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Clin Electroencephalogr. 1987 Oct;18(4):201-10.

Temporal minor slow and sharp EEG activity and cerebrovascular disorder.

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Department of Neurology, Johns Hopkins University School of Medicine, Maryland 21205.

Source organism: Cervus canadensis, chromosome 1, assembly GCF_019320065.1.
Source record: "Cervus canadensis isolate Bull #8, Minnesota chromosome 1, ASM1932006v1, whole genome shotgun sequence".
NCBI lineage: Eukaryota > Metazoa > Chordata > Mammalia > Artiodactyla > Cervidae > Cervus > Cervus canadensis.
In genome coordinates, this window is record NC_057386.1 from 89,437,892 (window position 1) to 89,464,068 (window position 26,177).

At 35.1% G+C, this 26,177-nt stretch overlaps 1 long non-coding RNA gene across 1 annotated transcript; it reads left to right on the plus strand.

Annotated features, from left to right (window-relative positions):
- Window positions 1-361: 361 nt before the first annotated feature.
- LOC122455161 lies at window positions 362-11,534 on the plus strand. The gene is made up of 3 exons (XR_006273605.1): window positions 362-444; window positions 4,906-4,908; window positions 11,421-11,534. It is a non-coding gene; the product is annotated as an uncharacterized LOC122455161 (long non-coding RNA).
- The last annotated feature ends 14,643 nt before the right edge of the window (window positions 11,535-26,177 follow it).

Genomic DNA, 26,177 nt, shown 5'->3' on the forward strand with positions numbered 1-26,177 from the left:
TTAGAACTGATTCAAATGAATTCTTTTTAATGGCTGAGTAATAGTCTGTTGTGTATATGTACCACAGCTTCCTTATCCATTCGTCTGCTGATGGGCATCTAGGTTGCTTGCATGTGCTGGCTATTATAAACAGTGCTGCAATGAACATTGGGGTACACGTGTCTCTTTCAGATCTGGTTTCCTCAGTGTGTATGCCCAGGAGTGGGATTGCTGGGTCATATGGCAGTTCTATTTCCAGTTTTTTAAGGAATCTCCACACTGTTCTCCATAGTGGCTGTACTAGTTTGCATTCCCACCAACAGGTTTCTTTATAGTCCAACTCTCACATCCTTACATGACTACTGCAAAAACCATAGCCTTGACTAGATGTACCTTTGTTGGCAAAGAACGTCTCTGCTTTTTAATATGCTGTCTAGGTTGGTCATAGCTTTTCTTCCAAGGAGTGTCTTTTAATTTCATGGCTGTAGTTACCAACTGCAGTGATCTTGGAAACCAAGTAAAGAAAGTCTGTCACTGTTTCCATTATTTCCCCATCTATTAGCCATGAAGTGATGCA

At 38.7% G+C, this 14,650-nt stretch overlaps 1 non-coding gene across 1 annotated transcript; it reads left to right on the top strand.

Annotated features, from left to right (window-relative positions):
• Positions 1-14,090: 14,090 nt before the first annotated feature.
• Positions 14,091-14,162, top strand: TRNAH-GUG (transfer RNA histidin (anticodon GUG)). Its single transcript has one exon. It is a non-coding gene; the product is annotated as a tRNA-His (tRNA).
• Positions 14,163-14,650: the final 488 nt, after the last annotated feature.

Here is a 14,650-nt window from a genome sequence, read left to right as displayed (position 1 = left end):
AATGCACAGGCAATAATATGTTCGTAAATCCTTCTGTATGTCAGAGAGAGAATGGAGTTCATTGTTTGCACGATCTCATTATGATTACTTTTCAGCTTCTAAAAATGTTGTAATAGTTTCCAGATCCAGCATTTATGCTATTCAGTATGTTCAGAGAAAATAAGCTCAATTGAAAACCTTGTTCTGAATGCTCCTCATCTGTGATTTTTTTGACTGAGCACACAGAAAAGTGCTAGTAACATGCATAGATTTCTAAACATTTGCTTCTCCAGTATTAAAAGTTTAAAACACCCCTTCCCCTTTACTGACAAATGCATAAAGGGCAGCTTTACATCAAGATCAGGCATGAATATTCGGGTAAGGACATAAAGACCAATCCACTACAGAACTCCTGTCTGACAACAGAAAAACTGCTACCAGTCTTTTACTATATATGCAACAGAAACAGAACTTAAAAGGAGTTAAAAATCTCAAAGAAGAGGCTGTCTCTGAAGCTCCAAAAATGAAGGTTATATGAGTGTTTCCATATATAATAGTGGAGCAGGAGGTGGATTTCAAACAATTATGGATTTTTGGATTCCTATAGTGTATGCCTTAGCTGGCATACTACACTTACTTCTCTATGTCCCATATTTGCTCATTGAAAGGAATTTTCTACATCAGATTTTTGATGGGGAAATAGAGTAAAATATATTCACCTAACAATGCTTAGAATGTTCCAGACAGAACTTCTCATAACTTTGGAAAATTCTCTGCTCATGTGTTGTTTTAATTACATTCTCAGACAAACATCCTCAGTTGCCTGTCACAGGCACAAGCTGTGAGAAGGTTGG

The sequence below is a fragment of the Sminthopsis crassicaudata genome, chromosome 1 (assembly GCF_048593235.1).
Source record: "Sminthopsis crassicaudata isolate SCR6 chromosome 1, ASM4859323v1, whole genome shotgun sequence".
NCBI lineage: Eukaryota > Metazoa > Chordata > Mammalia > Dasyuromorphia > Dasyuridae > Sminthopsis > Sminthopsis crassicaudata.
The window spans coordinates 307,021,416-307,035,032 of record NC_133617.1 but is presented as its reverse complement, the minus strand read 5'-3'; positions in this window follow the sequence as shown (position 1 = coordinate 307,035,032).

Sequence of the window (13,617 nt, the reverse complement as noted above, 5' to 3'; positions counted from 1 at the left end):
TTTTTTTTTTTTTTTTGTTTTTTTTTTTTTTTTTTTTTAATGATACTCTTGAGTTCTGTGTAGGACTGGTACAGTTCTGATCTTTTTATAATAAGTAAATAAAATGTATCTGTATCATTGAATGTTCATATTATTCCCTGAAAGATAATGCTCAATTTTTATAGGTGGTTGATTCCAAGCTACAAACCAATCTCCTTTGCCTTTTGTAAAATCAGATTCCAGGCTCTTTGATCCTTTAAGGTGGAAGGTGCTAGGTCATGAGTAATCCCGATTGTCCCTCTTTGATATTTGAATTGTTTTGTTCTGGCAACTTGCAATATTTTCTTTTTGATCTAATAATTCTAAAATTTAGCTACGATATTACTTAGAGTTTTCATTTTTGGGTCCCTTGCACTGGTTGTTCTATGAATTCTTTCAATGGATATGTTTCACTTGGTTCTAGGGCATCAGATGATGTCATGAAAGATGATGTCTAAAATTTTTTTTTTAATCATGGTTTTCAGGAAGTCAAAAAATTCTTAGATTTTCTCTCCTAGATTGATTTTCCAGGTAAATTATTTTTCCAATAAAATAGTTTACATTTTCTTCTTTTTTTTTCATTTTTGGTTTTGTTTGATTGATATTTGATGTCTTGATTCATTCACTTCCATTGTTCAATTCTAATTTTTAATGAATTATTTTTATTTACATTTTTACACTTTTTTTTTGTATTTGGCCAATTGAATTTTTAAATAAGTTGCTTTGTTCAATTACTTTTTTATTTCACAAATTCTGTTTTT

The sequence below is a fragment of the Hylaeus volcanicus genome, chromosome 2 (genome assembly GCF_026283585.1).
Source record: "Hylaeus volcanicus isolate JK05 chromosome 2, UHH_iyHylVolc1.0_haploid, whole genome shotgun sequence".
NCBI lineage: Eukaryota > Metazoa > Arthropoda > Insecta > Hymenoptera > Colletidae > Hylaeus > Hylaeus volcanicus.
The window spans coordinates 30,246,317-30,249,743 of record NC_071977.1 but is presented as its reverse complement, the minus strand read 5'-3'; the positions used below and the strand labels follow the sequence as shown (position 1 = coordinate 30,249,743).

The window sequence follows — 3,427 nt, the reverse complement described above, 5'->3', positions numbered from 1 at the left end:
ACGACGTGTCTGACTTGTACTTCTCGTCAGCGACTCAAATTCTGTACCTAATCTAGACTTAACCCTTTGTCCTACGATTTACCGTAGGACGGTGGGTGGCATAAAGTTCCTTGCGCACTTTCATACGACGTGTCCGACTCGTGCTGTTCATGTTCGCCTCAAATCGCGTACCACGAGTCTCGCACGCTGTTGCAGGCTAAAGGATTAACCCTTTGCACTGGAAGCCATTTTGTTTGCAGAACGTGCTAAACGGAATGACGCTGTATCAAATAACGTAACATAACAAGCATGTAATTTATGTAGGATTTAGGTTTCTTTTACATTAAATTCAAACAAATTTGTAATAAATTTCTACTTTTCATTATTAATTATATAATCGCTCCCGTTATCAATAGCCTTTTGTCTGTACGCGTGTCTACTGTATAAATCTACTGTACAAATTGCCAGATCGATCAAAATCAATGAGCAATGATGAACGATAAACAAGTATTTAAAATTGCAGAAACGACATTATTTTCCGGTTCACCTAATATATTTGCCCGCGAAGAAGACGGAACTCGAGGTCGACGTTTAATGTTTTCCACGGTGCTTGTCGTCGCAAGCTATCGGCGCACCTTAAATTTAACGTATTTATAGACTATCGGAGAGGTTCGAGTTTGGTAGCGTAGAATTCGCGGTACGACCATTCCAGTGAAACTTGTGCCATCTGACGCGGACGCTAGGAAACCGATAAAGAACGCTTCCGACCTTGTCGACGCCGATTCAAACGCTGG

The clinical significance of temporal minor slow and sharp activity (TMSSA) is discussed on the basis of earlier literature and personal observations (209 patients, 227 EEG records). This pattern consists of mixed 2-7/sec and 8-14/sec activity with intermingled minor sharp transients (occasionally even frank spikes) over the anterior temporal-midtemporal region and, in the vast majority (84% in our material) predominantly on the left side. This pattern is most prominent in early drowsiness, and may change to rhythmical spiky discharges in light NREM sleep ("wicket spikes"). The origin of TMSSA is unclear. There is reason to believe that hippocampic ischemia might be the underlying substratum but the evidence remains tenuous. Vertebrobasilar artery insufficiency states may result in TMSSA since the hippocampus largely depends on this vascular system (via posterior cerebral artery). The occurrence of TMSSA usually represents a mild abnormality of potentially considerable clinical significance.

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